Here one of defendant’s two proposed instructions stated:
A chemical analysis of defendant’s breath obtained from an EC/IR-II which shows an alcohol concentration of 0.08 or more grams of alcohol per 210 liters of breath is deemed sufficient to prove defendant’s alcohol concentration. However, such chemical analysis does not compel you to so find beyond a reasonable doubt. You are still at liberty to consider the credibility and/or weight to give such chemical analysis when considering whether defendant’s guilt has been proven beyond a reasonable doubt.
Though worded slightly differently, the second proposed instruction also suggested to the jury that it was not compelled to find defendant’s alcohol concentration to be 0.08 or more based on the result of the chemical analysis.1
Defendant asserted at trial that without either of the requested instructions, the jury would be required to presume that the reading of 0.08 was conclusive proof of impairment. Defendant argued that the purpose of his proposed instructions was to ensure that the jury realized it could consider the evidence presented by defendant of his lack of impairment, notwithstanding the evidence provided by the chemical analysis. Following the pattern jury instruction on impaired driving, the trial court explained to the jury that impairment could be proved by an alcohol concentration of 0.08 or more, and that this chemical analysis was “deemed sufficient evidence to prove a person’s alcohol concentration.” The trial court also explained to the jurors that they were “the sole judges of the credibility of each witness and the weight to be given to the testimony of each witness,”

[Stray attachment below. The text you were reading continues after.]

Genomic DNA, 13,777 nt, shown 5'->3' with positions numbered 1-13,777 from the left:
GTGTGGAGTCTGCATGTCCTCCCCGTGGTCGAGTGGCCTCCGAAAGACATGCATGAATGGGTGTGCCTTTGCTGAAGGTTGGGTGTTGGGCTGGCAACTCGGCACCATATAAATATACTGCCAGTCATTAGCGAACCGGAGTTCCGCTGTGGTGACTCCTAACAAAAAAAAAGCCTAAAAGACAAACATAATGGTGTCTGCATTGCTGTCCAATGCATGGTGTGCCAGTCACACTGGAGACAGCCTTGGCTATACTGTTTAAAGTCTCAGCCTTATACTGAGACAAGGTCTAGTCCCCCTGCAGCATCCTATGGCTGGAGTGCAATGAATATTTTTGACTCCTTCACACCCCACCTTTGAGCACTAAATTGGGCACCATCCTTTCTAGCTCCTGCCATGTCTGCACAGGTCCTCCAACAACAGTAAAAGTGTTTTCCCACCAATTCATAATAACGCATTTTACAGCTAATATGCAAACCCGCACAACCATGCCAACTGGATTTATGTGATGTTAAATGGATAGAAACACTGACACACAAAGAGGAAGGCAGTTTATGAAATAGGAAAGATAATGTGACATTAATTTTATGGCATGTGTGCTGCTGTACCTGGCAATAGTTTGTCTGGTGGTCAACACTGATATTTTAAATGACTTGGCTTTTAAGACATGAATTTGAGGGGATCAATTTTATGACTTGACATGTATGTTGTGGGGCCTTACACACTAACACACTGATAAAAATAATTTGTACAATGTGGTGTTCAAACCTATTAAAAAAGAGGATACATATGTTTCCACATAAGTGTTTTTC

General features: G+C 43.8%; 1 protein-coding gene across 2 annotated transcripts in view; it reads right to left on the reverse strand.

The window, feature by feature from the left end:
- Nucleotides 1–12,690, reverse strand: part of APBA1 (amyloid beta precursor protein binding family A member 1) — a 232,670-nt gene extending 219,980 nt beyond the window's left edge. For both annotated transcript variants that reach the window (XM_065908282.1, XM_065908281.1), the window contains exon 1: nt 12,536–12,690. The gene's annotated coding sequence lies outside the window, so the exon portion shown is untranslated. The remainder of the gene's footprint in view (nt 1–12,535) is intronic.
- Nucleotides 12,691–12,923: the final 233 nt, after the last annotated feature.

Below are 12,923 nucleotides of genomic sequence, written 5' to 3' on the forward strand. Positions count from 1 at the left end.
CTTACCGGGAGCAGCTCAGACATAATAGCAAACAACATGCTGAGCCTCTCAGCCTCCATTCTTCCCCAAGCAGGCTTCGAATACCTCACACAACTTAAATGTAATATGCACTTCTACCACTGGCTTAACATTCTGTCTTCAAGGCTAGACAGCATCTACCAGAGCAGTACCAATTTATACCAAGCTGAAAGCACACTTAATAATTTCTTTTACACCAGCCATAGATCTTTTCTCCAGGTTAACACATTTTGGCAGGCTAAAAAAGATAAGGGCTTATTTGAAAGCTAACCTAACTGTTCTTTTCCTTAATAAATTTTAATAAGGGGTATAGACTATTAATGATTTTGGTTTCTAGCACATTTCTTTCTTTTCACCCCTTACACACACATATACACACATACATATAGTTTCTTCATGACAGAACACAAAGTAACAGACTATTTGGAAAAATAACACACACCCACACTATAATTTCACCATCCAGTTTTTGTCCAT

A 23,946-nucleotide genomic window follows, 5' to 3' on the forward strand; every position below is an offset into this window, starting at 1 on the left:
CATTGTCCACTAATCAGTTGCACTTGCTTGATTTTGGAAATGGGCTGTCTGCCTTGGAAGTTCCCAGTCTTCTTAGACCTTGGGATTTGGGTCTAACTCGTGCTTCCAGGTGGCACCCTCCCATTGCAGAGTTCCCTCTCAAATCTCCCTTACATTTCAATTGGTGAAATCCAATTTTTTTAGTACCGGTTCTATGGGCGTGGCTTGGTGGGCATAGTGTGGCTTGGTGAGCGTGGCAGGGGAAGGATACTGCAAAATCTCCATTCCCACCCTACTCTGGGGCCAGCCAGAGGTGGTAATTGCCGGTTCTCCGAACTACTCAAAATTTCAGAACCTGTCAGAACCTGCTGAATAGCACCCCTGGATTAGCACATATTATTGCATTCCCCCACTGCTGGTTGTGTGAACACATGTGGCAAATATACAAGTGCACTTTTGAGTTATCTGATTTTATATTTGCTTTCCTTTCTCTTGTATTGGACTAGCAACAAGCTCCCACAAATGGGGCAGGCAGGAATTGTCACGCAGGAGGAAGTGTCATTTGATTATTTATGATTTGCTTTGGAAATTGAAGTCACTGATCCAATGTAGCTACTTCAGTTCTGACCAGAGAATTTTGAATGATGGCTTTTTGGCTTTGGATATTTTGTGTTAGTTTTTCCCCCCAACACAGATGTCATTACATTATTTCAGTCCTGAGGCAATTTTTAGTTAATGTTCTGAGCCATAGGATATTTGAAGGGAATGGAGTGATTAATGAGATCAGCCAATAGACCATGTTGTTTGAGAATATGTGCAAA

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and that if they decided that certain evidence was believable, they “must then determine the importance of that evidence in light of all other believable evidence in the case.” These statements signaled to the jury that it was free to analyze and weigh the effect of the breathalyzer evidence along with all the evidence presented during the trial. Therefore, we hold that the standard jury instruction on credibility was sufficient in this case and that the trial court adequately conveyed the substance of defendant’s requested instructions to the jury. Accordingly, we affirm the holding of the Court of Appeals that the jury instructions were proper.
For the reasons stated above, we also hold that the trial court implicitly found that Officer Kennerly was qualified to give expert testimony, and therefore did not abuse its discretion by allowing Officer Kennerly to testify as an expert regarding defendant’s impairment. The trial court overruled defendant’s objection to Officer Kennerly’s testimony, determined that his testimony was relevant and reliable, and ascertained that he was qualified to testify as an expert. Consequently, we conclude that the Court of Appeals erroneously determined that the trial court did not find Officer Kennerly to be an expert pursuant to Rule 702(a).
Accordingly, as explained above, we hold that the trial court made no error in the trial of defendant’s case. Therefore, we reverse the decision of the Court of Appeals awarding defendant a new trial and instruct that court to reinstate the trial court’s judgment.
AFFIRMED IN PART; REVERSED IN PART.
1 In its entirety the second proposed instruction stated:
The results of the chemical analysis of the Defendant’s breath do not create a presumption that the Defendant had, at a relevant time after driving, an alcohol concentration of 0.08 or more grams of alcohol per 210 liters of breath. You may find the Defendant’s alcohol concentration to be 0.08 or more. You may find the Defendant’s alcohol concentration to be 0.08 or more based upon the result, but you are not compelled to do so.